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Diabetes. 2007 Oct;56(10):2476-84. Epub 2007 Jul 16.

Phosphorylation barriers to skeletal and cardiac muscle glucose uptakes in high-fat fed mice: studies in mice with a 50% reduction of hexokinase II.

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  • 1Department of Molecular Physiology and Biophysics, Vanderbilt University School of Medicine, Nashville, Tennessee, USA.



Muscle glucose uptake (MGU) is regulated by glucose delivery to, transport into, and phosphorylation within muscle. The aim of this study was to determine the role of limitations in glucose phosphorylation in the control of MGU during either physiological insulin stimulation (4 mU x kg(-1) x min(-1)) or exercise with chow or high-fat feeding.


C57BL/6J mice with (HK(+/-)) and without (WT) a 50% hexokinase (HK) II deletion were fed chow or high-fat diets and studied at 4 months of age during a 120-min insulin clamp or 30 min of treadmill exercise (n = 8-10 mice/group). 2-deoxy[(3)H]glucose was used to measure R(g), an index of MGU.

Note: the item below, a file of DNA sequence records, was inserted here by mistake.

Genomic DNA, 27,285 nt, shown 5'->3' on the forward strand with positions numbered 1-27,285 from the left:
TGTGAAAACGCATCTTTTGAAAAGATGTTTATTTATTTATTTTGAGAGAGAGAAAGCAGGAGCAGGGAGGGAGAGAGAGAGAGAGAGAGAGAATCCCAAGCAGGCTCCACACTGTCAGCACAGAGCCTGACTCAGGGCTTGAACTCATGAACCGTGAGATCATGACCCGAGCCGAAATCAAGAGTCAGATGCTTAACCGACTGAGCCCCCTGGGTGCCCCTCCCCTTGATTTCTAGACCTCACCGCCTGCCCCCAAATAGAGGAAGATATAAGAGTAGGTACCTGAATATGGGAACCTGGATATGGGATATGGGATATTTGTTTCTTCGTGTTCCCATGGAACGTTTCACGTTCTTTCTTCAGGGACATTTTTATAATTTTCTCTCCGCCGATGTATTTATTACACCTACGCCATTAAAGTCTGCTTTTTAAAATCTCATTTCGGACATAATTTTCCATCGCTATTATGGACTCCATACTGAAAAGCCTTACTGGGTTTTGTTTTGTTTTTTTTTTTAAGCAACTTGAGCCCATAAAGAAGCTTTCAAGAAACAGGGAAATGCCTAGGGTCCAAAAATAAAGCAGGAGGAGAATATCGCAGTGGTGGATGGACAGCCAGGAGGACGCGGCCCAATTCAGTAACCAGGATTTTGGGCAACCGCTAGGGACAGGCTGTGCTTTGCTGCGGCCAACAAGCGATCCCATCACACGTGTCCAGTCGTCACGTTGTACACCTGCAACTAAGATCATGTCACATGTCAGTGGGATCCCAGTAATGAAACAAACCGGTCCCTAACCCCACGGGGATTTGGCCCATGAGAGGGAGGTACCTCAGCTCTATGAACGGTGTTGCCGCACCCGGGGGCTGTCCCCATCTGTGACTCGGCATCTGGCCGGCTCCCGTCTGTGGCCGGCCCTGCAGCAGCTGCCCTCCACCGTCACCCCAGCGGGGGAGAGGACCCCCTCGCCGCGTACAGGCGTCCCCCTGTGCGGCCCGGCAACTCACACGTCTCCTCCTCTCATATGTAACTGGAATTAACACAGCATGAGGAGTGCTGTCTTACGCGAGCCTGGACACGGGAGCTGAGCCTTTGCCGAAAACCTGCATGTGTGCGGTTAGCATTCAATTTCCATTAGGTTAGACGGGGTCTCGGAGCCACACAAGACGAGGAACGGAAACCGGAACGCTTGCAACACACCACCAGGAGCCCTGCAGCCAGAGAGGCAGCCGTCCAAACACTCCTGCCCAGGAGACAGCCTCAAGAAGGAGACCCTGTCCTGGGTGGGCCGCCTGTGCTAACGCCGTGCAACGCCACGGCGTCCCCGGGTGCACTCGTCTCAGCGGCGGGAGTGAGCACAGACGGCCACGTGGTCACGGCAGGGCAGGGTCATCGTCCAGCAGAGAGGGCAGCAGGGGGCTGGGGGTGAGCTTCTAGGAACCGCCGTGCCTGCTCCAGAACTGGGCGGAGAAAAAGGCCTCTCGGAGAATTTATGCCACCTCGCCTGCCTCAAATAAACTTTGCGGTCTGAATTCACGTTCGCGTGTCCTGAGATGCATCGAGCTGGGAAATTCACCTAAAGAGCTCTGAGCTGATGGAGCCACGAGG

Body weight and fasting arterial glucose were increased by high-fat feeding and partial HK II knockout (HK(+/-)). Both high-fat feeding and partial HK II knockout independently created fasting hyperinsulinemia, a response that was increased synergistically with combined high-fat feeding and HK II knockout. Whole-body insulin action was suppressed by approximately 25% with either high-fat feeding or partial HK II knockout alone but by >50% when the two were combined. Insulin-stimulated R(g) was modestly impaired by high-fat feeding and partial HK II knockout independently ( approximately 15-20%) but markedly reduced by the two together ( approximately 40-50%). Exercise-stimulated R(g) was reduced by approximately 50% with high-fat feeding and partial HK II knockout alone and was not attenuated further by combining the two.


In summary, impairments in whole-body metabolism and MGU due to high-fat feeding and partial HK II knockout combined during insulin stimulation are additive. In contrast, combining high-fat feeding and partial HK II knockout during exercise causes no greater impairment in MGU than the two manipulations independently. This suggests that MGU is impaired during exercise by high-fat feeding due to, in large part, a limitation in glucose phosphorylation. Together, these studies show that the high-fat-fed mouse is characterized by defects at multiple steps of the MGU system that are precipitated by different physiological conditions.

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